Sunday, October 26, 2014

Seasonal Handprint Painting Ideas for Pre-K Children

Hello Everyone!

I am in the process of putting together a post about our classroom art center. Well, ladies and gentlemen, you will have to wait at least one more week for that post.  In the meantime, I want to share this seasonal hand painting book idea before I miss the next three holidays!

The kids painted one page of this book every week from mid-October to Christmas break a few years ago.  It was a fun counting, art and sensory project as the kids had their little hands painted with a brush to make the following designs.

So without further ado...I give you "Look What My Fingers Can Do!"

The Cover:  Look What My Fingers Can Do!  

Page 1: One finger makes a pumpkin, 

Page 2: Two fingers make a candy cane, 
(on 3 by 4 inch construction paper)

Page 3: Three fingers make a ghost, 
(on 3 by 4 inch black construction paper)

Page 4:  Four fingers make Santa, 
(on 4 by 4 inch green construction paper)

Five fingers make a turkey,  

Six fingers make a tree, 

Seven fingers make two Native American Indians,  

Eight fingers make a spider,

Nine fingers make a Christmas tree,

and ten fingers make a reindeer!

There you have it...what 10 little fingers can make!  

To download the pages of the book click here.  A few housekeeping tips for making this ongoing project:

1. Store the finished pages in a file folder system by the art center.  I got mine at Wal-mart a few years back.  It has been a lifesaver.  Label a hanging folder for each student.  Then, as the students finish each page, you can file them in their folder for easy book making at the end of the project.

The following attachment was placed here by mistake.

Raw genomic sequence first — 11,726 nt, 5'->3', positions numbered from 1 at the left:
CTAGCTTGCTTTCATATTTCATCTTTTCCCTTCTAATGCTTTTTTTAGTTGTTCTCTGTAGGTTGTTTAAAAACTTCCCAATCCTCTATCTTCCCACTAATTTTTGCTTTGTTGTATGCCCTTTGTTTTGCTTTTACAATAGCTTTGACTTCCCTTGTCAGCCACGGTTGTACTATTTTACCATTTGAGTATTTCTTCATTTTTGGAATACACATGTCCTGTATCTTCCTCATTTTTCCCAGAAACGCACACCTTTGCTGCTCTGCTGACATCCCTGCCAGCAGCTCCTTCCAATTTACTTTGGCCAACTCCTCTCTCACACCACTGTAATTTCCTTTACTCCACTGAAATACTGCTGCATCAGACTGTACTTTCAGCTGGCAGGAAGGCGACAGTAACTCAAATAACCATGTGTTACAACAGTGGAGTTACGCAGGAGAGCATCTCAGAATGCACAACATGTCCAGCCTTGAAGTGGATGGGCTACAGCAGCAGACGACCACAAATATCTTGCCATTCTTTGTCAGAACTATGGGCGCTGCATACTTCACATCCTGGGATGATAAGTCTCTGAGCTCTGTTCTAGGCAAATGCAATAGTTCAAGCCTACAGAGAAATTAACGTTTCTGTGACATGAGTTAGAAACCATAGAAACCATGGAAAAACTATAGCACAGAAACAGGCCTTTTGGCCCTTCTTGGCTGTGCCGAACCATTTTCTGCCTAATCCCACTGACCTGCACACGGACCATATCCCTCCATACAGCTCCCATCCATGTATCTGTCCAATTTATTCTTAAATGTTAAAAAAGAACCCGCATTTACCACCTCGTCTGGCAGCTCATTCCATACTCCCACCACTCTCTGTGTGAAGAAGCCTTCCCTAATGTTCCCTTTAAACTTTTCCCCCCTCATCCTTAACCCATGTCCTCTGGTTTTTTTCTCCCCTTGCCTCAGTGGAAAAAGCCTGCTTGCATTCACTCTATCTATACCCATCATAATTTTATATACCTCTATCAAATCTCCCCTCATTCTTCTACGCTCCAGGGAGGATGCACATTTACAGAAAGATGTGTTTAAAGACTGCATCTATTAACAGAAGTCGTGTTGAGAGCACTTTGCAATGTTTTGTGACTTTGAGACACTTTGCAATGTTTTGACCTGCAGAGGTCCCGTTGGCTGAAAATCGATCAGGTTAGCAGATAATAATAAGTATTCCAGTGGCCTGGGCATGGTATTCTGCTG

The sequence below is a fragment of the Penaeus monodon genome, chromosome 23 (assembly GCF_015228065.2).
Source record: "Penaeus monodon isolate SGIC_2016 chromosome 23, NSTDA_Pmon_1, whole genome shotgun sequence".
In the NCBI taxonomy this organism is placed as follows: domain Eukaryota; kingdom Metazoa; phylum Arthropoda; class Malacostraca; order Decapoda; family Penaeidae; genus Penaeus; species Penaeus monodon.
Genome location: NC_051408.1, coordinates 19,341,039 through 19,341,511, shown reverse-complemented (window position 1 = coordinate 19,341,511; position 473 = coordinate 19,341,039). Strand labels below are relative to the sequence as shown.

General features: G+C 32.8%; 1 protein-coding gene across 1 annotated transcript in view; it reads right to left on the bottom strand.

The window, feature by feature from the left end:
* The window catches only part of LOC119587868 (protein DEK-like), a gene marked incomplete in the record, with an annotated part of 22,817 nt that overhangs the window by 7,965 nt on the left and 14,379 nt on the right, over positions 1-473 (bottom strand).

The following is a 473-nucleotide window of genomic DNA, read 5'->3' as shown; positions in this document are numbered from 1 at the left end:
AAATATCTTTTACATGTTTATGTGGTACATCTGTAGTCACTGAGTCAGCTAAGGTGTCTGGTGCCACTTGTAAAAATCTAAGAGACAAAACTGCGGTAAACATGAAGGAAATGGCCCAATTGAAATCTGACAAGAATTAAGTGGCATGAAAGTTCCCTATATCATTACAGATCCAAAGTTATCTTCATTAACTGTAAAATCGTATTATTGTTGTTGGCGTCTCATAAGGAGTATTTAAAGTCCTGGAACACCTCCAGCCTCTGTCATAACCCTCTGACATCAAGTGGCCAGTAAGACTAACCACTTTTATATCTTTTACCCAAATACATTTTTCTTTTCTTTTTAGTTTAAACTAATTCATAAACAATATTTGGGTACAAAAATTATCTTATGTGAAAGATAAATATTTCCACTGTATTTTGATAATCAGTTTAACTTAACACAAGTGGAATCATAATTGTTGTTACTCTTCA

2.  At the end of project, have the book making scheduled in your lesson plan as an art activity so you or a staff person do not have to take extra time to put it together.  The students will love helping and it adds a numeracy and literacy activity to their day, making them have more ownership of the book they made so they will go home with excitement to read it to their families!  

3.  Have a plan for what students will do when they are not painting their page.  For example in our classroom, the staff person who is doing art will set all the kids (in her small group) up with open ended art activities from the art shelf such as markers, watercolors, bingo daubers, or play dough and then have each student paint their page one at a time.  This eliminates down time by giving the students something to work on while they wait.    

It also offers them choices by allowing them to choose an art activity either verbally or with an aided language board.  

Tip:  If you put the aided language page in a plastic frame you can use 
a dry erase marker to mark off art materials that are not a choice for the day.  

Choices make the world of special education a much better place.  By offering two choices you are okay with, the students feel they have some power and we are not giving up too much power.  For our reluctant painters, just saying, "Do you want to paint first or do (play dough) first?" Helps their anxiety toward painting go down as they have a choice!!  

We will get into this more at a later date.  For now I am going to sign off to work on the BIG Art Center Post that will be coming out SOON!  

Until then, happy painting!  -Lindy  

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